'
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4.0 out of 5 stars Wild, Violent and Funny, Oct. 2 2003
By 
James Sadler (Plano, TX United States) - See all my reviews
(REAL NAME)   
This review is from: Lock, Stock and Two Smoking Barrels (Widescreen) (DVD)
Hopefully, Guy Ritchie will stop making movies with his wife and go back to what he is a master of: the British small-time crook flick. While not quite as clever as "Snatch," this movie is aprecurrsor of everything that made "Snatch" great: widely disparate small time crooks who somehow all become entangled with one another.
Some of the same actors, notably the great Jeremy Statham, who appear in "Snatch" are present here, to great effect.
The plot: four buddies suddenly find themselves owing a local gambler known as Hatchet Harry $500,000.00. To pay him back, they concoct a plot to rip off some crooks who plan to rip off the local pot growers. Basically, everyone is trying to rip everyone else off. Playing into this are two antique shotguns, which Hatchet Harry covets (they would be the two smoking barrels of the title) and the buddies come into possession of, totally oblivious to the fact that Harry wants the guns.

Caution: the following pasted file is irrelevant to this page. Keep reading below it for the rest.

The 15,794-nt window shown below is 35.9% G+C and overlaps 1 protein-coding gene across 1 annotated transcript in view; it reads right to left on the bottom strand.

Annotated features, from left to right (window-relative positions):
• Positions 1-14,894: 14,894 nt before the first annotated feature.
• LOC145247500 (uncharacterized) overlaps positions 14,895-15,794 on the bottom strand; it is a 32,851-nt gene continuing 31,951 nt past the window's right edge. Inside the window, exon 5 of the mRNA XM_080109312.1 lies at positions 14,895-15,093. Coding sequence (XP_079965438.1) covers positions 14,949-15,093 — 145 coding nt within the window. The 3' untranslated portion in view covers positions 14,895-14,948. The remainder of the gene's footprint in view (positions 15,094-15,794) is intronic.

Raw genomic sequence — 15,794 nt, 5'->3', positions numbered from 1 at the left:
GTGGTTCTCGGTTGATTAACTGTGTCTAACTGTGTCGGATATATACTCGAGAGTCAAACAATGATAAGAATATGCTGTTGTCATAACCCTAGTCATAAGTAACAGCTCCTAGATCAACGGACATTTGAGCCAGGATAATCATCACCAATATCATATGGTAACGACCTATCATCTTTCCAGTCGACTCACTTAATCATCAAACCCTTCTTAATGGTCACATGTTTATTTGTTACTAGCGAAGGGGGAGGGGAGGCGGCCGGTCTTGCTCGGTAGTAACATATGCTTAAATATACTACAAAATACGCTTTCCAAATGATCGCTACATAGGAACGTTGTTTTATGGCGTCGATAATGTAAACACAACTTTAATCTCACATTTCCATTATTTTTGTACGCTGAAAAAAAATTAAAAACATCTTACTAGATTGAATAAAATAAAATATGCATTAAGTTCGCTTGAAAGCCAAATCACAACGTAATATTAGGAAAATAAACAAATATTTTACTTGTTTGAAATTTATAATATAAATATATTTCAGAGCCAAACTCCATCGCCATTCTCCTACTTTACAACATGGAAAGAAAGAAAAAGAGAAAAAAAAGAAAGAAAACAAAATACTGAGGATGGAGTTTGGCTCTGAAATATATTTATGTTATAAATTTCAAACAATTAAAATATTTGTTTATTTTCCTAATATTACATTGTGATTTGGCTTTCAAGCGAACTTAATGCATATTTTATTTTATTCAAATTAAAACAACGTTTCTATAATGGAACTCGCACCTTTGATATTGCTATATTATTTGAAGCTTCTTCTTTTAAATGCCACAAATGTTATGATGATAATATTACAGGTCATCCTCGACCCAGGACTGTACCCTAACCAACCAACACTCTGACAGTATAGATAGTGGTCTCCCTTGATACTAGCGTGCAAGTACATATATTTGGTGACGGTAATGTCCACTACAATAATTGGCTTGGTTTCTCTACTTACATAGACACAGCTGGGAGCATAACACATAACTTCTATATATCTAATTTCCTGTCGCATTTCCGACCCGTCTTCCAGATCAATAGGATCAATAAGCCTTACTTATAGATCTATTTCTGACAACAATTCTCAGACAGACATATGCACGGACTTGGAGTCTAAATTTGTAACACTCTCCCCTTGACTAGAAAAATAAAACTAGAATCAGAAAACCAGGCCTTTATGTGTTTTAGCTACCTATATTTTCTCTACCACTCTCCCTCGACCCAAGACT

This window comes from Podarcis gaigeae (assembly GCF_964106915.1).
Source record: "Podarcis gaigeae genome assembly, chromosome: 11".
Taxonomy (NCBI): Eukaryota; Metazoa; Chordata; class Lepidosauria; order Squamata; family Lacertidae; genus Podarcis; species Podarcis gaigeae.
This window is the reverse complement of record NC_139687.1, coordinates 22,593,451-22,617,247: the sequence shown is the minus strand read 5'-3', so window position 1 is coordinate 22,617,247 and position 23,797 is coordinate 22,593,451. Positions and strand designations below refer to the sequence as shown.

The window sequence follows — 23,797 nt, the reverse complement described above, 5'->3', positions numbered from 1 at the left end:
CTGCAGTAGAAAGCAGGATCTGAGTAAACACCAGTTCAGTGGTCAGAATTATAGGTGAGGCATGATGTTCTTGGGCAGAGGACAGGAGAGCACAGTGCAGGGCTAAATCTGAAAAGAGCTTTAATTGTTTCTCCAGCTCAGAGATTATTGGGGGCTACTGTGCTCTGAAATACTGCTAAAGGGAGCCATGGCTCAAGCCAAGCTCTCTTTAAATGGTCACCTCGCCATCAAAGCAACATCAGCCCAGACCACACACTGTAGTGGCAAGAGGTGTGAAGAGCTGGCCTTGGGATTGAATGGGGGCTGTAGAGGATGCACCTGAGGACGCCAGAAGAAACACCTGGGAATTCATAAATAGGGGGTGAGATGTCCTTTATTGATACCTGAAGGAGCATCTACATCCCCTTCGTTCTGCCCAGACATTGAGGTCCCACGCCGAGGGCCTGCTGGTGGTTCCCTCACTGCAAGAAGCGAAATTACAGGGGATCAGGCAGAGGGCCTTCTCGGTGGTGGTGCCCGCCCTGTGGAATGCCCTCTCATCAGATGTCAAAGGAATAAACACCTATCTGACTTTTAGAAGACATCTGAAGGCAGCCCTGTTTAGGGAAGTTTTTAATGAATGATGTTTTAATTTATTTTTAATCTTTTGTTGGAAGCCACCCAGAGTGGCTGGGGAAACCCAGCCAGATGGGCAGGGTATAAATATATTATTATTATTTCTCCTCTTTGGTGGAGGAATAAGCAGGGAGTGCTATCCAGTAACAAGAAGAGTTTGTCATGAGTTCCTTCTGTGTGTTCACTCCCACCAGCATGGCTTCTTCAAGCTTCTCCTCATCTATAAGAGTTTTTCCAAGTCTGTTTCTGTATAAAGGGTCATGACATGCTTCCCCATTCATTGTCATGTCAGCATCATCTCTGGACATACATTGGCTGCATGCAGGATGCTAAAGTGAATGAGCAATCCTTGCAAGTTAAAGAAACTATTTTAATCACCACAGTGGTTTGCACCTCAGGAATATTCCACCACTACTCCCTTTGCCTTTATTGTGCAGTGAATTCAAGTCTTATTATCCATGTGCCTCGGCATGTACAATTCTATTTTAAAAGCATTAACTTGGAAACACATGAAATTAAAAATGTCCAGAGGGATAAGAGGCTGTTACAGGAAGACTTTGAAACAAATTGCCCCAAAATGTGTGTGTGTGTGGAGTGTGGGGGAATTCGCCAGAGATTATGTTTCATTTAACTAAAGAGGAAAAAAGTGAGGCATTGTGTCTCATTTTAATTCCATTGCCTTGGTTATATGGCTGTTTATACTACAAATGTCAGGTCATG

What develops is a throwback to the old screwball comedies of the thirties and forties (albeit a very violent throwback), where surprises await as different scenes are viewed from different points of view.
If you loved "Snatch," you will, at a minimum, like "Lock, Stock and Two Smoking Barrels." Watch for Sting is a small but important role as the father of one of buddies in trouble.
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3.0 out of 5 stars "What did you shoot him with, an air rifle?", July 20 2003
There are two types of cinematic criminals - the suave and smooth experts embodied by Newman and Redford in "The Sting," and . . . the other kind. Guy Ritchie's "Lock, Stock and Two Smoking Barrels" is a film about those "other kind" of criminals.
Three friends fund a poker player named Eddie (Nick Moran) in a high stakes game with a local gambler named Hatchet Harry (P.H. Moriarity). The sneaky Harry fixes the game and imposes a huge debt upon Eddie. Unless Eddie and his friends can come up with the money, enforcer Barry the Baptist (Lenny McLean), will start doing unpleasant things to them. However, there's a way out - if Eddie's father (Sting) turns the ownership of his pub over to Harry, all debts will be forgiven. Needless to say, Eddie's father isn't fond of the idea and a "Plan B" must be formed. With the help of some criminal neighbors, antique shotguns, drug money, and a whole lot of luck, Eddie and his buddies somehow squirm their way out of their predicament.